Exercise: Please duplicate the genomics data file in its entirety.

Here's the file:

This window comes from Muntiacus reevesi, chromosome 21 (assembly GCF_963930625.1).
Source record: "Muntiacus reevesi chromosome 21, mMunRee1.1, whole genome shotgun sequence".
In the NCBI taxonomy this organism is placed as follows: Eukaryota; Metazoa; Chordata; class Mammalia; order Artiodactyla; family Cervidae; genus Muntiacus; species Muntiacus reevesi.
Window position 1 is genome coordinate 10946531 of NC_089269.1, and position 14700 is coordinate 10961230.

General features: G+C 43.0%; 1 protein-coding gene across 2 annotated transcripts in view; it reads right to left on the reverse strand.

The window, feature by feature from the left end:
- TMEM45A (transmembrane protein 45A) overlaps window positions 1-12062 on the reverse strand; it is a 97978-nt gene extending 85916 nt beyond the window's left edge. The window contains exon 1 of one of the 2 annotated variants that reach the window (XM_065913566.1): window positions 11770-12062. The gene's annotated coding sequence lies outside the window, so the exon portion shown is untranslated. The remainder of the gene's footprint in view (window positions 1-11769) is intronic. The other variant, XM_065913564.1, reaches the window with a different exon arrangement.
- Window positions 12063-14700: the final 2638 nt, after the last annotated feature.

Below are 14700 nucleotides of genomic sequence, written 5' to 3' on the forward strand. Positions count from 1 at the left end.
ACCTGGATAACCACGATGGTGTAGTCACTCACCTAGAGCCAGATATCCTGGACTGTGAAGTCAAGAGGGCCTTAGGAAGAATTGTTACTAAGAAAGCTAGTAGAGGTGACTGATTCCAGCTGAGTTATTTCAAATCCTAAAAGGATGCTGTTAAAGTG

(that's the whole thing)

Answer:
This window comes from Muntiacus reevesi, chromosome 21 (assembly GCF_963930625.1).
Source record: "Muntiacus reevesi chromosome 21, mMunRee1.1, whole genome shotgun sequence".
In the NCBI taxonomy this organism is placed as follows: Eukaryota; Metazoa; Chordata; class Mammalia; order Artiodactyla; family Cervidae; genus Muntiacus; species Muntiacus reevesi.
Window position 1 is genome coordinate 10946531 of NC_089269.1, and position 14700 is coordinate 10961230.

General features: G+C 43.0%; 1 protein-coding gene across 2 annotated transcripts in view; it reads right to left on the reverse strand.

The window, feature by feature from the left end:
- TMEM45A (transmembrane protein 45A) overlaps window positions 1-12062 on the reverse strand; it is a 97978-nt gene extending 85916 nt beyond the window's left edge. The window contains exon 1 of one of the 2 annotated variants that reach the window (XM_065913566.1): window positions 11770-12062. The gene's annotated coding sequence lies outside the window, so the exon portion shown is untranslated. The remainder of the gene's footprint in view (window positions 1-11769) is intronic. The other variant, XM_065913564.1, reaches the window with a different exon arrangement.
- Window positions 12063-14700: the final 2638 nt, after the last annotated feature.

Below are 14700 nucleotides of genomic sequence, written 5' to 3' on the forward strand. Positions count from 1 at the left end.
ACCTGGATAACCACGATGGTGTAGTCACTCACCTAGAGCCAGATATCCTGGACTGTGAAGTCAAGAGGGCCTTAGGAAGAATTGTTACTAAGAAAGCTAGTAGAGGTGACTGATTCCAGCTGAGTTATTTCAAATCCTAAAAGGATGCTGTTAAAGTG